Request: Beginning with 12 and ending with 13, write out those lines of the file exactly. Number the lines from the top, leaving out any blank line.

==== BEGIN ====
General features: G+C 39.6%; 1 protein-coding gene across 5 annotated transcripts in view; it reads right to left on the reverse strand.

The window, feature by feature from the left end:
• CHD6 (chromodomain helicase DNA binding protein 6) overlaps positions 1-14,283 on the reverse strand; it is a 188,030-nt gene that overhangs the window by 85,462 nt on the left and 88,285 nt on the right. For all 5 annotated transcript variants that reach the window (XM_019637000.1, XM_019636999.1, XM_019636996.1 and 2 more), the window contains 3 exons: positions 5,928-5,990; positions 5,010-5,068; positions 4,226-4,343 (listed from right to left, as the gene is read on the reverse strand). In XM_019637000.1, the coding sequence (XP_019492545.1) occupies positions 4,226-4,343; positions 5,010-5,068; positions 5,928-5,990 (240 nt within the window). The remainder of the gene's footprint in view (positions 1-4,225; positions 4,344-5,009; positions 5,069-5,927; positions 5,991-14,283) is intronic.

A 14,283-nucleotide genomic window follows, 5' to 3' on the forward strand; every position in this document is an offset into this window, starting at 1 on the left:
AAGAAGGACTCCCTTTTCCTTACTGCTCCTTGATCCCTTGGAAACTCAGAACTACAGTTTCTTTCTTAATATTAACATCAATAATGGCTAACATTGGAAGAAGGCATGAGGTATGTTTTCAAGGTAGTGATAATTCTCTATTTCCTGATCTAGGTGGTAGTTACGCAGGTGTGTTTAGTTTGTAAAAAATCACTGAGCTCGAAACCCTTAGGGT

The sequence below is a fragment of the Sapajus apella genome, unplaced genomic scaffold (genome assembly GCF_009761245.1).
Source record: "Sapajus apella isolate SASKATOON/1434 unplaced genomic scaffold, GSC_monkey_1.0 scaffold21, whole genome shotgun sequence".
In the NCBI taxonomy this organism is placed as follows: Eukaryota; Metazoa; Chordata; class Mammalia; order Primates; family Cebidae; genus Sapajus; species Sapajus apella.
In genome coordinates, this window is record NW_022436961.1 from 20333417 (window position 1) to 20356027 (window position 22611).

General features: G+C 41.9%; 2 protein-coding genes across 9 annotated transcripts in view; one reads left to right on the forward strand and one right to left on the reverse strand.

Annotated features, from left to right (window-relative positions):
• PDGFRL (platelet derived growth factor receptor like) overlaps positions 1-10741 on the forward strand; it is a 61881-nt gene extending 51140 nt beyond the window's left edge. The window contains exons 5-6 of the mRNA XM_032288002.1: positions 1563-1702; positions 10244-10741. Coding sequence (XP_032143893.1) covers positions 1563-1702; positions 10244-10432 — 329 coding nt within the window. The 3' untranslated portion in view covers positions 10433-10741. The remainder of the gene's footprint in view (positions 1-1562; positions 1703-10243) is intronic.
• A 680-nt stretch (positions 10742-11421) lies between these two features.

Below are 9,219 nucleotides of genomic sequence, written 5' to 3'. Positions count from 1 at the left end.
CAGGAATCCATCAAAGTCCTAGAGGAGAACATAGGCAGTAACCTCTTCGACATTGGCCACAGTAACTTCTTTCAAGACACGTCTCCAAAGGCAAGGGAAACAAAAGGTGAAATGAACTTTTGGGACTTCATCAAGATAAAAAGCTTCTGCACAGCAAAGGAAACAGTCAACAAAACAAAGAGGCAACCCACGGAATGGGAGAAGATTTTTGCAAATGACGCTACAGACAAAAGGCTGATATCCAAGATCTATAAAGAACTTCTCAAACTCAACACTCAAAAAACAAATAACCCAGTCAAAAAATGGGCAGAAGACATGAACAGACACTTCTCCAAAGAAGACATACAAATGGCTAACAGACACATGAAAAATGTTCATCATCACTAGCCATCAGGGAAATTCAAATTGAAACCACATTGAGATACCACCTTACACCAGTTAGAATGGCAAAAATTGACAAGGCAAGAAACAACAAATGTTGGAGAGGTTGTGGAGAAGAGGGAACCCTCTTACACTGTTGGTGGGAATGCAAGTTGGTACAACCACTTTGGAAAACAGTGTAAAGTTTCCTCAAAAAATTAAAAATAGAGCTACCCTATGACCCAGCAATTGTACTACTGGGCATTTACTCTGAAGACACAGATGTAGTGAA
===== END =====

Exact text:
• PDGFRL (platelet derived growth factor receptor like) overlaps positions 1-10741 on the forward strand; it is a 61881-nt gene extending 51140 nt beyond the window's left edge. The window contains exons 5-6 of the mRNA XM_032288002.1: positions 1563-1702; positions 10244-10741. Coding sequence (XP_032143893.1) covers positions 1563-1702; positions 10244-10432 — 329 coding nt within the window. The 3' untranslated portion in view covers positions 10433-10741. The remainder of the gene's footprint in view (positions 1-1562; positions 1703-10243) is intronic.
• A 680-nt stretch (positions 10742-11421) lies between these two features.